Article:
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The concept of the “Power Trio” was arguably invented with the legendary rock band Cream. Built around guitarist Eric Clapton, bassist Jack Bruce and drummer Ginger Baker, the group began as something of a supergroup and in just two years time built a reputation that has stood the test of time — actually, its the stuff of legend. And, in 1968 it was time for the band to call it quits for multiple reasons so they named their final album Goodbye and took the show on the road for one last good run.
This tour is the focus of the wonderful new boxed set out this week from Universal Music and its Polydor Record label, called Cream Goodbye Tour – Live 1968.
Across four CDs here you get to hear four complete concerts including Oakland, California (Oct. 4), the Los Angeles Forum (Oct. 19), San Diego Sports Arena (Oct. 20) and then London’s Royal Albert Hall (Nov. 26). The first three were mastered from original 1968 analog mix reels by Kevin Reeves at Universal Mastering, Nashville, TN.
Of the 36 tracks here, 29 have not been released on CD before (19 previously unreleased plus the Royal Albert Hall show which was only out on DVD) which underscores some of the appeal here. You see, not all that long after Cream’s Goodbye album was released Eric Clapton and Ginger Baker reemerged with yet another supergroup assemblage and another legendary album, Blind Faith. Then Clapton split to form Derek & The Dominoes for the landmark album Layla.
The bottom line is that most of us who grew up with Cream as this legendary legacy group that helped change the face of music in the mid-1960s (along with Hendrix, The Beatles and a few others) never got a good in depth look at what the band was about on stage.
The sound on the first three discs of Cream Goodbye Tour – Live 1968 is uniformly excellent given when they were recorded and such, taken off of mixed master soundboard recordings. The Royal Albert Hall concert on the fourth disc was mastered from the original 1968 “analog transfer reels” by Jason NeSmith at Chase Park Transduction, Athens, GA; given the noticeably lower fidelity nature of this particular recording, I assume that it was taken from a film source used to make the concert movie of the period. Still, once you get used to it, the performance that night is ultimately what one needs to focus on… but jumping from the first three to this, well it can sound a bit jarring. So… be aware of that going into this, my only little nit to note on this set.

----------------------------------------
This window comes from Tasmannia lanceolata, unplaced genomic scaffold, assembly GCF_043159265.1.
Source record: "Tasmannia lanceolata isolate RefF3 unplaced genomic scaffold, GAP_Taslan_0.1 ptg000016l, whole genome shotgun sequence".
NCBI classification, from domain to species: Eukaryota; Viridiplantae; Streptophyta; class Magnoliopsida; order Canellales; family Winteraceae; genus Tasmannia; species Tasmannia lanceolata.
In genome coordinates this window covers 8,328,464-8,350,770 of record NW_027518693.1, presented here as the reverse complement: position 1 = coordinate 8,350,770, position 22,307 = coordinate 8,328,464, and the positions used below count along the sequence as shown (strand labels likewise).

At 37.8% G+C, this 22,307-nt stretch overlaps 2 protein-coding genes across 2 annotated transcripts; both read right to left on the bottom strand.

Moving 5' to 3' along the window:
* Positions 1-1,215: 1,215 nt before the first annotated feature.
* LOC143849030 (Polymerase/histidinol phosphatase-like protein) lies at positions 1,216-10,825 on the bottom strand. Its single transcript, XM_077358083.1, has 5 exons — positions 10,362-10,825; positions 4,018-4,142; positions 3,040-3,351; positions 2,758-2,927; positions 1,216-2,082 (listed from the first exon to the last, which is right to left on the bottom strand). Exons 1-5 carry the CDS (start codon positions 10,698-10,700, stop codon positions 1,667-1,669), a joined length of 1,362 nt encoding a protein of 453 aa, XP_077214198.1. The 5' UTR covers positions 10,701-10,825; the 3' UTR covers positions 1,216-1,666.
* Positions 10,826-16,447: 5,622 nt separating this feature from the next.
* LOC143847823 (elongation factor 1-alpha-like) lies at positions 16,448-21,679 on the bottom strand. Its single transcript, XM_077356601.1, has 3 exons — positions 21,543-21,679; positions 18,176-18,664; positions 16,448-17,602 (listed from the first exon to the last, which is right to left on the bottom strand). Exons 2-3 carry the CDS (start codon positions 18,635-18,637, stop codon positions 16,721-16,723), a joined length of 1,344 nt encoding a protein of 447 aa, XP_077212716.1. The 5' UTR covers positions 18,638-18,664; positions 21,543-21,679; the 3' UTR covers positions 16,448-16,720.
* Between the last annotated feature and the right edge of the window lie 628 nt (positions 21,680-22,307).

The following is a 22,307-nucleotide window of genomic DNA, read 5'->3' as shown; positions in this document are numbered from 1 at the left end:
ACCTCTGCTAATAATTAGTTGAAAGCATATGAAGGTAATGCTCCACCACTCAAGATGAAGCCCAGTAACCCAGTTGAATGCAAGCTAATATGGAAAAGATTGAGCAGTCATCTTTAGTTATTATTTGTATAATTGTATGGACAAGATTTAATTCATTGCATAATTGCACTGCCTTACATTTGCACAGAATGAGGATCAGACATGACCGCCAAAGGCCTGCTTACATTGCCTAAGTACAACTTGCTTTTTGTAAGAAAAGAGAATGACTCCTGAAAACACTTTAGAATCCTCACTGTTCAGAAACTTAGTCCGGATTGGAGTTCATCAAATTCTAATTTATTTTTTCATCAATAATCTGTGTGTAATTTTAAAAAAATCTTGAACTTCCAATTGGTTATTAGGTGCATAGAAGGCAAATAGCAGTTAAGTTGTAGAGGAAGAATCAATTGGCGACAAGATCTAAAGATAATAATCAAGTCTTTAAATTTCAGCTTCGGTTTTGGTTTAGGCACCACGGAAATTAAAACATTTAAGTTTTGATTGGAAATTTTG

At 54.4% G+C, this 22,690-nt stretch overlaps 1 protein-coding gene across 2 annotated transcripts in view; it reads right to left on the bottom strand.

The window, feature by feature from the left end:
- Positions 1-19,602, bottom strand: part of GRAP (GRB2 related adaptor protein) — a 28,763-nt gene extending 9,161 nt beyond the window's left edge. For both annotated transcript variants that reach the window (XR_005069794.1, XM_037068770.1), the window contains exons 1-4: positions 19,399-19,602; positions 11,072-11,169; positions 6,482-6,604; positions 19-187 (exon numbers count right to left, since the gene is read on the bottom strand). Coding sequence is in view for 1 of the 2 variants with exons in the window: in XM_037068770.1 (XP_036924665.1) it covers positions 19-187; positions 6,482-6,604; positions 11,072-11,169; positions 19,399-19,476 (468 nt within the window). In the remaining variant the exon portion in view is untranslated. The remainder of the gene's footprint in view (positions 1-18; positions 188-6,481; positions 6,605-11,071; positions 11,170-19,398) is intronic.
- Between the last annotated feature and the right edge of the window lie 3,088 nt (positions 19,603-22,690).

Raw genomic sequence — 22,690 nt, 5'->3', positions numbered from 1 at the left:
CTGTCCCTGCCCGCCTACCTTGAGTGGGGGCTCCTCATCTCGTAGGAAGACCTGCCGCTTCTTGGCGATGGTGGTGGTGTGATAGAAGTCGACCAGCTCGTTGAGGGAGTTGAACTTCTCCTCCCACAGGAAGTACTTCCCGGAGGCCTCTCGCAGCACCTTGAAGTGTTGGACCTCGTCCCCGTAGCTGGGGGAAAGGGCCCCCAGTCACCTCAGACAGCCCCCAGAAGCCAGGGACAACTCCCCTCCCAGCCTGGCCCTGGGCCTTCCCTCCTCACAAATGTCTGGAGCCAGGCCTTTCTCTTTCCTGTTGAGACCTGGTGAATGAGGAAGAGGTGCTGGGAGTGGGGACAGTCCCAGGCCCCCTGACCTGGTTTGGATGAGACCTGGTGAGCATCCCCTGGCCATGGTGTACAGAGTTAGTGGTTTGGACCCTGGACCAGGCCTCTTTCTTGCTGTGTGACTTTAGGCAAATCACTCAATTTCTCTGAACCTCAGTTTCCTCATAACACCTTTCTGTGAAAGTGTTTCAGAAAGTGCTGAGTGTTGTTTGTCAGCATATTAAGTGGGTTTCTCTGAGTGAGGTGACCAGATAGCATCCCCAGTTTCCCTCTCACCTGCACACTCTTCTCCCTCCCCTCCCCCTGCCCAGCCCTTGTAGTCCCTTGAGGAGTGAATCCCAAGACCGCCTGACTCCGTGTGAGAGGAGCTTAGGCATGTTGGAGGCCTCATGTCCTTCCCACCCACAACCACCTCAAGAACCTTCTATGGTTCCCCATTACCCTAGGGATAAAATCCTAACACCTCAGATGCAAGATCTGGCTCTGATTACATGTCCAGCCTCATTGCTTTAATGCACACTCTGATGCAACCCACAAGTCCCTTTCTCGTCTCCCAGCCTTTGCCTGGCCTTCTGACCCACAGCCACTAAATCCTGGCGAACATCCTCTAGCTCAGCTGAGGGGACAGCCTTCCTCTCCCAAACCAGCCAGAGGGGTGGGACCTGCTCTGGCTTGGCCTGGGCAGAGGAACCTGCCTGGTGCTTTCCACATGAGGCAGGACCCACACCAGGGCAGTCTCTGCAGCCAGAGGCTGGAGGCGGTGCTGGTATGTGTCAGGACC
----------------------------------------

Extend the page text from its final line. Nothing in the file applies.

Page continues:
A handful of these tracks peppered the rather lackluster single disc (but well played!) packages Live Cream and Live Cream Volume 2, albums which were released in the early 1970s.
Don’t get me wrong: the music was good but it wasn’t the same sort of deep immersion in the band’s music in a manner that, say, The Allman Brothers Live at Fillmore East or The Band’s Rock Of Agesdid for those bands. Unlike The Allman and Band albums, Cream’s two live discs were ultimately kind of forgettable (at least for some of us they were; your experience may have been different but being a kid growing into adulthood in the early 70s I don’t remember as anyone really raving about those records).
So here on Cream Goodbye Tour – Live 1968 we get full shows. Finally we can make that deep dive into the live-whipped Cream pie (and its very tasty, indeed)! And its not just about Clapton’s amazing Guitar pyrotechnics — there is a reason graffiti began appearing around London before Cream existed proclaiming “Clapton is God.” But the band’s foundation of Ginger Baker’s rock solid but free-jazz-loose drumming and Jack Bruce’s spectacular lead-bass playing help to elevate these performances into that realm of musical magic. Bruce’s voice is in top form.
These guys were a jam band before the concept really existed as shown on extended excursions such as the 16-minute long “Spoonful” from Oakland Coliseum and the 14-minute “Toad” from San Diego Sports Arena. As when listening to Beatles recordings from early 1960s, it is quite amazing that these sound as good as they do given that monitors and advanced sound systems were barely in their infancy. You can hear periodic moments where Baker gets out of sync with the band but he’s quite brilliant at finding his center so it feels more like an intentional thing than losing rhythmic footing. Heck, maybe it was intentional! I don’t know for sure… but you get the idea.
Now, there is a film of the Royal Albert Hall concert on YouTube (click here). It doesn’t sound very good but you get a bit of an idea of what they were like on stage amidst the incessant zooms and closeups — dated psychedelic production techniques which are a bit hard to watch these days.
I would rather use my mind’s eye listening to these concerts and looking at the pictures of them on stage in the wonderful hard cover book included with the set to imagine what they were like. Cream Goodbye Tour – Live 1968 is essential if you are a fan of the band and its individual members. The packaging is exemplary, housed in a nice 10-inch LP-sized hard shell box and the book includes all manner of color and black and white photos — you get a good sense of what the band was like on stage.
And what a great live band they clearly were. Powerful as many of us imagined they might be.
Cream Goodbye Tour – Live 1968 is an important release and even though it took 52 years for this material to be released, at least it is here today finally.
Sweet Cream, indeed.
To revive a “dorm room” argument from the sixties: Was The Who a “power trio?” Or does the addition of a singer disqualify them to be so considered?
It disqualifies them, as it does Led Zeppelin. Rush is another power trio of note. Although Grand Funk was a trio, they sucked, so they don’t count as a band with “power”.